School System Praised for Academic Standards

February 10, 2003
The following statement was released today [Monday, February 10] by Achieve, Inc., an independent, bipartisan, non-profit organization that, among initiatives, helps states benchmark academic standards and assessments against the best national and international examples.

Achieve Praises Montgomery County
Schools' Standards & Tests For Quality,
Alignment With State Goals

WASHINGTON – Feb. 10, 2003 – Montgomery County Public Schools has succeeded in aligning its own standards and tests to Maryland's standards and in extending the state's benchmarks in some ways, resulting in a challenging set of academic expectations and measures, according to a report released today by Achieve, Inc.

The report, Measuring Up Montgomery County, is Achieve's first examination of the critical role of local school districts in building on state school improvement policies based on higher standards and accountability for results.

The drive nationally to raise standards and measure results has come first and foremost at the state level, but states face practical and political challenges in ushering higher standards through the classroom door. Local school districts that have traditionally controlled curriculum and instruction have struggled as well to incorporate state standards into the daily work of teachers and students. Montgomery County offers a noteworthy example of the powerful role local school systems must play in successfully leveraging state-level reforms.

"Montgomery County has found ways to focus on Maryland's standards, to build in high expectations of its own, and to convey these demands clearly to teachers, parents and students," said Achieve President Michael Cohen.

Achieve examined Montgomery County's Curriculum Frameworks in English language arts and math from kindergarten through 12th grade and county-designed semester tests in high school 9th-grade English, algebra and geometry. Since 1999, Achieve has conducted similar reviews for 15 states.

Montgomery County asked Achieve to evaluate its standards and tests as Maryland is beginning a new testing program with assessments designed to measure its standards more closely. In addition, the state has put in place a more challenging set of high school end-of-course tests that students in the class of 2007 must pass to graduate.

The Montgomery County Frameworks align well with Maryland's Content Standards in kindergarten through 8th grade and the state's high school Core Learning Goals, Achieve found. The school system extended the state's standards, which are set only in four key grades, by developing its frameworks grade-by-grade.

In addition, Montgomery County addressed a common shortcoming in many states' standards by explicitly defining the knowledge and skills students should demonstrate with clarifying examples. For instance, the 8th-grade framework illustrates a standard by listing a newspaper editorial, a resume, a short story and an essay as types of writing students should be able to do.

Although its findings mainly were positive, Achieve noted several key areas that need to be strengthened if Montgomery County's curriculum is to be on par with the best standards in the United States and abroad. For example, the English language arts frameworks should pay greater attention to phonemic awareness and vocabulary study in the early grades. In math, more algebra should be introduced in middle school to allow for more rigorous coursework in high school.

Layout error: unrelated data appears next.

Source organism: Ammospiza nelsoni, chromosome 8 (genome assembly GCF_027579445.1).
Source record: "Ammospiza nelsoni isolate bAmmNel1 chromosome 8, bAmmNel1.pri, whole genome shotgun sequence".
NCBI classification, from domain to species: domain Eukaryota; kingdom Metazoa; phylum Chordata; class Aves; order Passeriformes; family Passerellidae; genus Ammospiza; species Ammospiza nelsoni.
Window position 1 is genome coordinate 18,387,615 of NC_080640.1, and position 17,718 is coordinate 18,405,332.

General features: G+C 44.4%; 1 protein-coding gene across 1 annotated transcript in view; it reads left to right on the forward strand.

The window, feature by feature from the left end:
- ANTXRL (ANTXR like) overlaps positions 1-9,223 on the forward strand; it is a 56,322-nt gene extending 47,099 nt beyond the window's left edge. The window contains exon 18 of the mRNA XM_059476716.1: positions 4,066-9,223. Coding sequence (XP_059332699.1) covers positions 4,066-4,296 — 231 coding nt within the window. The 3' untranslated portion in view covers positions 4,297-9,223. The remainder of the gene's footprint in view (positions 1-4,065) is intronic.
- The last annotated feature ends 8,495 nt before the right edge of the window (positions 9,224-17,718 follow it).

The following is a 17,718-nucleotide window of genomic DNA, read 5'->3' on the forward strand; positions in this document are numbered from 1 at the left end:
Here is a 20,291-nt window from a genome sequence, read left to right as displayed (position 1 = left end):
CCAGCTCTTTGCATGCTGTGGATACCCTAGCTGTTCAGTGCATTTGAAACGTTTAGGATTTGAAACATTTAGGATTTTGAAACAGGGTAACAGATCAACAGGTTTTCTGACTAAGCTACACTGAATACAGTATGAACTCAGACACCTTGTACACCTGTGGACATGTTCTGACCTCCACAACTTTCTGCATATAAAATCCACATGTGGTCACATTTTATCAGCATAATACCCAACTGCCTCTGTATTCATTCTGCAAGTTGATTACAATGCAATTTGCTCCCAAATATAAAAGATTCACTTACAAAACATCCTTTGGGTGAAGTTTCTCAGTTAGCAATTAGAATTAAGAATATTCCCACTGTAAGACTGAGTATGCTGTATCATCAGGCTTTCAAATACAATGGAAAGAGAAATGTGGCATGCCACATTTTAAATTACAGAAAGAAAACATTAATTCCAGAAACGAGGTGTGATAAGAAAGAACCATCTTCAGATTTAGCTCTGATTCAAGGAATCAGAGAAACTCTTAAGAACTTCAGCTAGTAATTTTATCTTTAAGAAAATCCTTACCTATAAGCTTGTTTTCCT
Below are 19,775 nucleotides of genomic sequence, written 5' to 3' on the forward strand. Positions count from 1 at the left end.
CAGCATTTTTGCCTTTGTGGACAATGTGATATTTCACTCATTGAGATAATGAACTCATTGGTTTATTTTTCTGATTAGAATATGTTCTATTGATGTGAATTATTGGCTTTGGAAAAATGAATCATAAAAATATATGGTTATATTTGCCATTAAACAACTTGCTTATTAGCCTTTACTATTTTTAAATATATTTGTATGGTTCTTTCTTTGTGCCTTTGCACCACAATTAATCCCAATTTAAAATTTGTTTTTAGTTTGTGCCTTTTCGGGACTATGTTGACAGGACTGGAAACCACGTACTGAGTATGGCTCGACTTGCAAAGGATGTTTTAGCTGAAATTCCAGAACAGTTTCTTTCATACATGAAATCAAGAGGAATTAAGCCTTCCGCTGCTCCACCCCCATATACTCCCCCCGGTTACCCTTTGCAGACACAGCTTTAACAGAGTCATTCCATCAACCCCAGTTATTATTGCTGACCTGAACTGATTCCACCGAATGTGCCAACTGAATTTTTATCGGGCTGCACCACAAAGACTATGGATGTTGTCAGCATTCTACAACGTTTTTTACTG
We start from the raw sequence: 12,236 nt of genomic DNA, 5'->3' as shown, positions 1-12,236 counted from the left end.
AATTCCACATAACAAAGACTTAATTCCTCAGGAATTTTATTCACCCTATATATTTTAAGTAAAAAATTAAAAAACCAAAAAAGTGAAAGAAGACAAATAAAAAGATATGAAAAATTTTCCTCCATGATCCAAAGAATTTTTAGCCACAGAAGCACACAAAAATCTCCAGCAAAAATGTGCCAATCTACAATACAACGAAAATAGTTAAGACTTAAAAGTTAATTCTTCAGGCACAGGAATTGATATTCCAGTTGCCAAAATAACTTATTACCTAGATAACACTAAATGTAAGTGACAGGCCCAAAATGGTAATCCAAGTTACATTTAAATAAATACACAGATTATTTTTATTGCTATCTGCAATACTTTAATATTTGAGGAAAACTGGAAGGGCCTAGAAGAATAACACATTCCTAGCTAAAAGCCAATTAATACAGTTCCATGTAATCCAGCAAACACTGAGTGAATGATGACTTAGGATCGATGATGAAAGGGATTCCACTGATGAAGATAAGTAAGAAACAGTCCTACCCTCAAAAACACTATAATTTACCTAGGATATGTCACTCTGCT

High expectations are particularly important given the county's ambitious goal of ensuring no graduate will enter college requiring remedial coursework and that most students will do some college-level work prior to leaving high school.
Meeting this college preparedness goal will require Montgomery County to raise the level of rigor in its tests for Algebra I, Geometry and honors-level English 9. Achieve found the county's tests generally to be well-constructed and challenging, which should prepare students for Maryland's new end-of-course exams. But it concluded that they may not demand enough to prepare students fully for courses such as AP English or Calculus by 12th grade.

While Achieve did not include them in its formal study, the group noted the importance of standards-based instructional guides and diagnostic assessments developed by the county to support teachers in their day-to-day work. "MCPS has made remarkable progress in creating and continually improving an aligned system of frameworks, instructional guides, diagnostic tests and other instructional supports," Achieve concluded. "There is more work to be done, for sure, but this careful attention to high standards and capacity should go a long way toward helping teachers and students understand and meet the intellectual demands of the 21st century."

"Montgomery County has its share of high-performing students and schools, of which it is rightfully proud. But it also has had students who have achieved far less," said Matthew Gandal, Achieve's executive vice president who will present the report's findings to Montgomery County school officials on Tuesday. "The county now has a chance to ensure schools help all students reach high standards."

Created at the 1996 National Education Summit, Achieve, Inc., ( is an independent, bipartisan, non-profit organization overseen by a board of six governors and six corporate leaders. Achieve's mission is to help states improve schools by benchmarking their academic standards and assessments against the best national and international examples, providing sustained public leadership and advocacy to raise standards and student performance, and serving as a resource center on standards-based reform. Achieve is based in Washington.

[Note: A PDF copy of the full report can be accessed at the link below.]

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